With the Dow Jones industrial average standing this morning at 3,887.46, up 2,948 points, or 314 percent, since Ticker first appeared on Feb. 22, 1977 -- 17 years, 1,700 columns and about 2.1 million words ago -- we look back at other prices and figures which prevailed when we began. The Dow Jones average that day stood at 939.26.
Here are some February 1977, prices, followed (in parentheses) by approximate current prices: Gallon of gasoline 58 cents ($1.10); good auto tire $35 ($75), package of three Spalding Top-Flite golf balls $2.75 ($7.50); gallon of heating oil 46 cents ($1.10); dry martini at Tio Pepe restaurant, imported gin or vodka $1.75 ($3.95); cheeseburger at Burke's restaurant, financial district $1.85 ($3.15); The Evening Sun 15 cents (50 cents). And some financial figures: S&P; 500 stock index 101 (467); Dow Jones utility index 109 (208); prime lending rate 6 percent (6 percent); long-term municipal bond yield 6.25 percent (4.7 percent); BG&E; stock $6 ($23); Exxon $12 ($66); Procter & Gamble $10 ($57); Merck $3 ($33). Stock prices adjusted for splits; decimals and fractions dropped.
BEHIND THE SCENES: Many readers asked, over the years, these questions.
Q. Where do you get all that stuff?
A. Mostly by keeping my eyes and ears open. With notebook and pencil in my pocket and car (I haven't had an accident yet), I drive frequently to different parts of the city, lunching, for example, in The Poplar Inn (Dundalk), The Back Fin (Pikesville), Milano's (Timonium), The Eastern House (Highlandtown), etc. Instead of hearing about stocks and bonds, I hear mostly about jobs and the high cost of living.
Q. What do you subscribe to?
A. About 40-50 magazines, newspapers, newsletters, brokers' reports, trade publications, offbeat periodicals and local house organs (BG&E;, Noxell, McCormick, Rouse, Westinghouse, etc.)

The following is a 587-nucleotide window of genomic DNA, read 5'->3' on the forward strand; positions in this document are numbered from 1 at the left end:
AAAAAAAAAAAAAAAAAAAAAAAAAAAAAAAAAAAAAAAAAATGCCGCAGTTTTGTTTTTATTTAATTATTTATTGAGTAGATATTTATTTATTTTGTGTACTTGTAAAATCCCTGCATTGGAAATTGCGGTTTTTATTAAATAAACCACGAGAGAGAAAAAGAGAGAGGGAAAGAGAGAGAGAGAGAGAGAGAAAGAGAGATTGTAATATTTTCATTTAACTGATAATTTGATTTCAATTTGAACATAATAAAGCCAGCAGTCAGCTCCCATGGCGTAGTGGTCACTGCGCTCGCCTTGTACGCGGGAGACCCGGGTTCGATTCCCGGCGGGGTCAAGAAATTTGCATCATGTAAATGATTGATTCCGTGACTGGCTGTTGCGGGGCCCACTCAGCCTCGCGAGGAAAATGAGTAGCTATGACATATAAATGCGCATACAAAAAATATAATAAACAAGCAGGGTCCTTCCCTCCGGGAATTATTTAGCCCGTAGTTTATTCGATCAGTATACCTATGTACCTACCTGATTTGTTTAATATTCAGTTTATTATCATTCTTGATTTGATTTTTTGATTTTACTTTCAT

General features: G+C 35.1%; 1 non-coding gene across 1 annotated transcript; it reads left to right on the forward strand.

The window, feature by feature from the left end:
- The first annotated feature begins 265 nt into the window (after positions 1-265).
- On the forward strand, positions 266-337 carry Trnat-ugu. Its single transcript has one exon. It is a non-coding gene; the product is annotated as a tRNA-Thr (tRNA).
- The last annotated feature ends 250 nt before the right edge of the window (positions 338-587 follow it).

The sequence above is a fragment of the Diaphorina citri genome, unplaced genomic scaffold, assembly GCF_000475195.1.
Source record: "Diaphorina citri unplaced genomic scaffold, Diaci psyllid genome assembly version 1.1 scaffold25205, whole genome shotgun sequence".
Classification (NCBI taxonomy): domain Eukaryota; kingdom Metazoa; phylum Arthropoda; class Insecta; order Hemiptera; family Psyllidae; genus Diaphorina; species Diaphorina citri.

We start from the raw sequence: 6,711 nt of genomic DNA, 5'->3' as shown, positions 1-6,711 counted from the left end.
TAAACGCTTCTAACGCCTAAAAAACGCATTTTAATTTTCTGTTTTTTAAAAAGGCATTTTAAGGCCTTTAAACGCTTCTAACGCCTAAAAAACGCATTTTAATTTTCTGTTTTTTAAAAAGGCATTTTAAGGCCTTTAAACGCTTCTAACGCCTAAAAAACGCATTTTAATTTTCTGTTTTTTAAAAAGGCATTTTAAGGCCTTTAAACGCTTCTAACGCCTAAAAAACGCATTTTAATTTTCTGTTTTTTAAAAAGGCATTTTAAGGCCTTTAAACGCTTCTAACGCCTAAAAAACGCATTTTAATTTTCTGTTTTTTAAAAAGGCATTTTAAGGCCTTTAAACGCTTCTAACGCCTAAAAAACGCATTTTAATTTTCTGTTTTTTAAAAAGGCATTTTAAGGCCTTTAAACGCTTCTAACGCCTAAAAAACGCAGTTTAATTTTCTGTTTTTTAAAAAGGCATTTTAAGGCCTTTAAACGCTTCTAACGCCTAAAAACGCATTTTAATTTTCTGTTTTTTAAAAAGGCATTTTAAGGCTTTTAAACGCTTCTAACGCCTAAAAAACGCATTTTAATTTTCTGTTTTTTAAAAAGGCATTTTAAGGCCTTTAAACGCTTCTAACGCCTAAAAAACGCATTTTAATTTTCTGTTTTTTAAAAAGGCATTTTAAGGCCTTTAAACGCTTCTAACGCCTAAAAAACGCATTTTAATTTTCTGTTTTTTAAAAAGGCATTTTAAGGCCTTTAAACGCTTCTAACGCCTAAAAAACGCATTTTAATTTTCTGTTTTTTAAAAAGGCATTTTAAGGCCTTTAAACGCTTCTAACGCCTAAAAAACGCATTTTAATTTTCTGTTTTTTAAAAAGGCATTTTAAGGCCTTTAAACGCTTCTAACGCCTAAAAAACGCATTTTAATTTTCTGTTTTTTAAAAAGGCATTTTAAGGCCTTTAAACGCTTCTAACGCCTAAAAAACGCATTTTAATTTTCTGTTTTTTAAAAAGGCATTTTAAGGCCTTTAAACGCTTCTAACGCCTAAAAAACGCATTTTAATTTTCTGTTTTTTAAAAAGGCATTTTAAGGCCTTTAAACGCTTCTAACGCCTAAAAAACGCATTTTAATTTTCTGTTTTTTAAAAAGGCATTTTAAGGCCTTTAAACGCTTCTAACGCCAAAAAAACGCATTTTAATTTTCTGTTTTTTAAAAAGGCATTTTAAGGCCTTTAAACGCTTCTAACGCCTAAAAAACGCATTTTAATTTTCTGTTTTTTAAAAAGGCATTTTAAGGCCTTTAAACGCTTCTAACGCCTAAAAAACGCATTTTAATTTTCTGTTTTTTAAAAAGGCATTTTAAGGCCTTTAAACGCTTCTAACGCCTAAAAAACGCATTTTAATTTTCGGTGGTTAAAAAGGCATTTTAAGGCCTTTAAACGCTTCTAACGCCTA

Q. How long does it take to write one column?
A. Too long. I'm a worrier, and I fight every column to death. Each column takes about four to five hours. I write mostly before daybreak, revising in early evening. My main objectives are to be informative, helpful, local and lively.
Q. What was your worst blunder?
A. Forgetting that my column goes out "over the wires" to dozens of newspapers all over the country, I wrote, several years ago in a "Workplace Wisdom" segment, "If you would like a copy of a booklet I once wrote called 'How To Get a Job,' send a stamped, self-addressed envelope, etc., etc."
It took my wife, my secretary and me two weeks to fill over 1,100 requests for the piece. I had expected about 50 local responses.
LOOKING BACK: From my first column, Feb. 22, 1977: "Did you know that George Washington. whose birthday we mark today, was inaugurated (April 30, 1789) just 100 yards from the present headquarters of the New York Stock Exchange? Suffering a brief fainting spell when he arrived in Wall Street -- as many investors have over the years -- our first president recovered quickly and took the oath of office in a ringing voice on the balcony of Federal Hall at the corner of Broad and Wall streets.
Speaking of presidents, when Ticker began, Jimmy Carter had just been inaugurated.
LOOKING AHEAD: "With the new year under way and with it the new tax plan of the Clinton administration (with higher tax rates), the desire for untaxed income is stronger than ever. Since tax-exempt bonds yield about 85 percent of taxable bonds, the investor in the 28 percent to 39.6 percent tax bracket has a chance to lock in excellent returns." (Middle-Fixed Income Letter)
WALL ST. WATCH: (From readers' contest postcards): "As TC January goes, so goes the year, and January is up. Also, a stock market expert on 'Wall Street Week' predicted 4,016, a bit premature, but sounds good to me for 1994." (Milton Goldberg, runner-up last year) . . . "Year-end Dow Jones prediction 3,374. Sorry, but you can bet on a correction by end of 1994." (David Stein) . . . "Because I believe in the valleys as well as the peaks, expect interest rates will be higher and the economy worse by year-end, I guess 2,793 -- and hope I'm wrong." (F. Ranney) . . . "DJ 4,230. This I believe, my fifth try, never even came close! Maybe this time I will rate dinner or lunch and have a nice chat with your wife -- in Czech, of course!" (Mrs. Henry Sonberg) . . . "I say 3,522 because I think we'll have a 10 percent correction." (Louise Smith) . . . "I believe the market will continue to grow in 1994, so I say 4,194 at year-end." (Bud Gray).